Iron and steel production is thought to be one of the least environmentally friendly industries going. A major reason for this view is that the production of these metals from raw material is extremely energy intensive, aside from the other emissions coming from the production process. The following image, from a Steel Industry Trade group (yes I am aware of bias here) shows that each ton of steel produced today uses 30% less energy than it did just 20 years ago.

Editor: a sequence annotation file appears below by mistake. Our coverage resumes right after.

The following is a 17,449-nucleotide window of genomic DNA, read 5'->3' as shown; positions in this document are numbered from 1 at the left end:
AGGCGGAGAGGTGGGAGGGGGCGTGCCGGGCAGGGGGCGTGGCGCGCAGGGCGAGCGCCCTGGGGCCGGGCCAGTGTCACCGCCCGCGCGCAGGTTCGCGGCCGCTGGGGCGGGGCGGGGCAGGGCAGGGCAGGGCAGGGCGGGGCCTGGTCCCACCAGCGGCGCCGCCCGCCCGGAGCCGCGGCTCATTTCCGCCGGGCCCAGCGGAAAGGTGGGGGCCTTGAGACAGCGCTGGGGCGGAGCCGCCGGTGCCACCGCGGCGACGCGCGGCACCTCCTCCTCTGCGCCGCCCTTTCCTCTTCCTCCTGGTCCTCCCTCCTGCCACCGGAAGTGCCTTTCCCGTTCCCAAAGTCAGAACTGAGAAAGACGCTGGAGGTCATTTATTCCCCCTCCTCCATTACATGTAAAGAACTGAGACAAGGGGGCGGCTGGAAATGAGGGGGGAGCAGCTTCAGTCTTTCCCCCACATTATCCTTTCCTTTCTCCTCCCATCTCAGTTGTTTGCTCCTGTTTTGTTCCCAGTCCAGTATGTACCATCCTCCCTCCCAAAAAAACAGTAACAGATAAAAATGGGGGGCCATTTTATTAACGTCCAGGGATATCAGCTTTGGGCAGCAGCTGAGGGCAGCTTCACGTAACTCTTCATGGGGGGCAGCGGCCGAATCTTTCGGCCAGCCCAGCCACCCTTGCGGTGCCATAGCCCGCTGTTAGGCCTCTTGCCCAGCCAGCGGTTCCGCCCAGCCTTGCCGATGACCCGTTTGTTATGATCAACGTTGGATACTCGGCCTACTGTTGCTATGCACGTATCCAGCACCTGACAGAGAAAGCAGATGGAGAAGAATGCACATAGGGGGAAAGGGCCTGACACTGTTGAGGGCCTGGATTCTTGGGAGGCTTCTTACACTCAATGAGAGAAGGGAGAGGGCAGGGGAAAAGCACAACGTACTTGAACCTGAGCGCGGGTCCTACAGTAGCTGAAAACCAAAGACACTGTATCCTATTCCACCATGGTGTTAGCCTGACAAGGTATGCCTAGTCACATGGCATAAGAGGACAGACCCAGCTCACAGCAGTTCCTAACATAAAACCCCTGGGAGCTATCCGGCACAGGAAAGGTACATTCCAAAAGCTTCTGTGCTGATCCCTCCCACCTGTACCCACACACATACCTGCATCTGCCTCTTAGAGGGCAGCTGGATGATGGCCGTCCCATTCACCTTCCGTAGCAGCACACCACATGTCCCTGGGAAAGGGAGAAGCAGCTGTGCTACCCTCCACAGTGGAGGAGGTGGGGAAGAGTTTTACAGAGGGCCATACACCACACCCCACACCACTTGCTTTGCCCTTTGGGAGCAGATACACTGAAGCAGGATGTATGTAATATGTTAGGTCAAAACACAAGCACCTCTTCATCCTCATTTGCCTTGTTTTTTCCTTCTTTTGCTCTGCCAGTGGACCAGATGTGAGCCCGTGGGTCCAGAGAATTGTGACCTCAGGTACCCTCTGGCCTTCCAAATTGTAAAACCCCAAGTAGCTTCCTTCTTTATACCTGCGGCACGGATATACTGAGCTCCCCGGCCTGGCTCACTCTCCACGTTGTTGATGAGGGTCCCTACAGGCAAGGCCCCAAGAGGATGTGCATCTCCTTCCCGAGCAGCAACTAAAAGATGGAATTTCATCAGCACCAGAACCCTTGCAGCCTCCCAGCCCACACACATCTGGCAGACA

If you were to push back further, you would see that instead of requiring the 12 MBtu of energy to make a ton of steel today, in 1975 producers required about 48 MBtu and back in 1955 they required 58. Or to put it another way, the energy intensity of primary steel production has improved by nearly 80 percent in the last half-century. It is worth remembering that there has been no crash program to make the steel sector “greener.” These dramatic improvements have even occurred during a time when dirty energy costs were falling in real terms (the 80s and 90s). Why, then, did such dramatic improvements occur, and why are they likely to continue to occur? Competition. The steel industry has gone global and there is also great competition from alternative building materials. Producers in a competitive system have every incentive to economize on the use of all inputs, so how come this “race to the bottom” is not widely understood? By the way, it’s a pretty good bet that the quality of steel coming out of the furnaces of today is higher than from a half-century ago, so these figures above are surely understating just how much of an improvement we have seen.